That’s right, a flying whale. Is there a problem with that? Don’t tell me you missed the flying whale part in eighth grade social studies? (Actually, given the dreadful state of social studies in our schools, chances are you missed everything.) Welcome to Scott Westerfeld’s wonderful “alternative history” of World War I, Leviathan. Rather than simply Great Britain vs. Germany, it is the Clankers vs. the Darwinists. The British are the Darwinists whose technology and weapons are based on creating hybrid animals, hence the flying whale. Or how about a flying jellyfish or squadrons of bats to bring down enemy planes? The Germans and the Austro-Hungarians are the Clankers, whose technology and weapons of war are machines. This is not just a war of politics; it is a war of technological ideology. Welcome to steampunk, the genre that is a hybrid itself, with an enthralling mix of past and future and fantasy, where machines – made of iron or made of flesh -- are as important as the people.
For much of this book (the first in a trilogy), there are two stories, slowly moving (literally) toward each other. The more interesting story is about Deryn Sharp, a girl who dreams of being an airman for Great Britain. The problem, of course, is that England did not take too kindly to the notion of airwomen. So Deryn pretends to be a boy, takes to the sky, and her adventure begins. Meanwhile, Alek , the son of the just-assassinated Archduke, is on the run. The heir to the throne, some in his own country have turned against him because his father did the dishonor of marrying a commoner. (As Westerfeld points out in an important Afterward, this is true to history.) Alek, along with some of his father’s trusted aids – and being a Clanker -- is stomping through the countryside in a giant armed Stormwalker. Give an army tank legs and you get the idea.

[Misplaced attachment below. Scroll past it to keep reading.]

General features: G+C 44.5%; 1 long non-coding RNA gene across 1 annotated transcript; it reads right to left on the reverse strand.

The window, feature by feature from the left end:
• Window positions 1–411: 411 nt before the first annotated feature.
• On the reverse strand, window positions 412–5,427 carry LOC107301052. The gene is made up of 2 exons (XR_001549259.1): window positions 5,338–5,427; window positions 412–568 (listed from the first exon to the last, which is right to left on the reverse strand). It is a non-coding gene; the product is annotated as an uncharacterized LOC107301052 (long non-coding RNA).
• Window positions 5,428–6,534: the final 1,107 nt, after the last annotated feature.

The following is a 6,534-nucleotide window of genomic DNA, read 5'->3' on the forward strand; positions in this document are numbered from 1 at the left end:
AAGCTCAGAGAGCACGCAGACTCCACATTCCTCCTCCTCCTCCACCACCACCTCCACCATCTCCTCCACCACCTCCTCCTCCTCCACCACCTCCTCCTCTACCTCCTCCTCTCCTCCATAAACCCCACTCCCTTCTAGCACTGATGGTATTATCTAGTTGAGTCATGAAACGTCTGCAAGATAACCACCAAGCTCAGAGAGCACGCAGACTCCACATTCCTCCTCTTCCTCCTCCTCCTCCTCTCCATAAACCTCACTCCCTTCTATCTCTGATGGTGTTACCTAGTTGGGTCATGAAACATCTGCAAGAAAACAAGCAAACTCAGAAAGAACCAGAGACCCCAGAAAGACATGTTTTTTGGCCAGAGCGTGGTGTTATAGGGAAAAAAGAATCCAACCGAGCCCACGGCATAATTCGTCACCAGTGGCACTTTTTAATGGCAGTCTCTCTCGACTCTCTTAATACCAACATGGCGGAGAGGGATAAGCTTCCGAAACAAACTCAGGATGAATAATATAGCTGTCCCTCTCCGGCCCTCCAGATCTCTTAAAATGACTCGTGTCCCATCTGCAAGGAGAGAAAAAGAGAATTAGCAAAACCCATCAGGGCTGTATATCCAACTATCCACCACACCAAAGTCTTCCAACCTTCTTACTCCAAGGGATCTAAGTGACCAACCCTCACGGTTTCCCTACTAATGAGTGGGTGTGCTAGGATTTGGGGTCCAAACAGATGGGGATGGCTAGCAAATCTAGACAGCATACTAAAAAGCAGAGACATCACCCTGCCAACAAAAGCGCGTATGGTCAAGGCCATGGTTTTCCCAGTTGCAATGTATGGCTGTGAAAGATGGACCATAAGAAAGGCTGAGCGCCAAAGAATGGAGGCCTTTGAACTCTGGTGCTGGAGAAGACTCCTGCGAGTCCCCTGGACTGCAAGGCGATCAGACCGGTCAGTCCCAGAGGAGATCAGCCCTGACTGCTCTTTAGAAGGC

This is all tremendous fun. In many ways, Leviathan is an amazing work of imagination. I loved the science of the fabricated animals and the steampunk combination of history and fantasy. The idea of making Darwinian science a vital element of the story makes for an exciting and current read. The illustrations throughout the book by Keith Thompson (and the fabulous image on the endpapers) are an extra bonus.
As much as I enjoyed this book and look forward to the next one, there is something missing. It took me most of the book to realize what it is. Clearly, Westerfeld wrote this as a young adult novel. Yet, there is really nothing “young adult“ about it. Sure, World War I is a topic usually more suited for older readers, but while some of that history is wonderfully interwoven throughout Leviathan, it is done so in a way that will stop no one from turning the pages. Given this, there is absolutely nothing that should keep this book off the shelves (or out of the hands) of many younger readers. While that is certainly a good thing for them, the older readers pay the price. For a young adult novel, the book reads easy – too easy – and the characters lack depth. For a story about war, it is amazingly bloodless, to the point of being downright harmless.
Still, Leviathan is a great success of the imagination and an absolutely wonderful way to weave a bit of history into the lives of kids (and adults). It’s a fascinating combination of history and science and a great introduction (or addition) to steampunk. While it may be a weakness for older readers, the book makes all of this accessible to younger readers, hungry to stomp and fly their way through Europe, immersed in wars of politics and economic class and technology.
Review copy received from the publisher.
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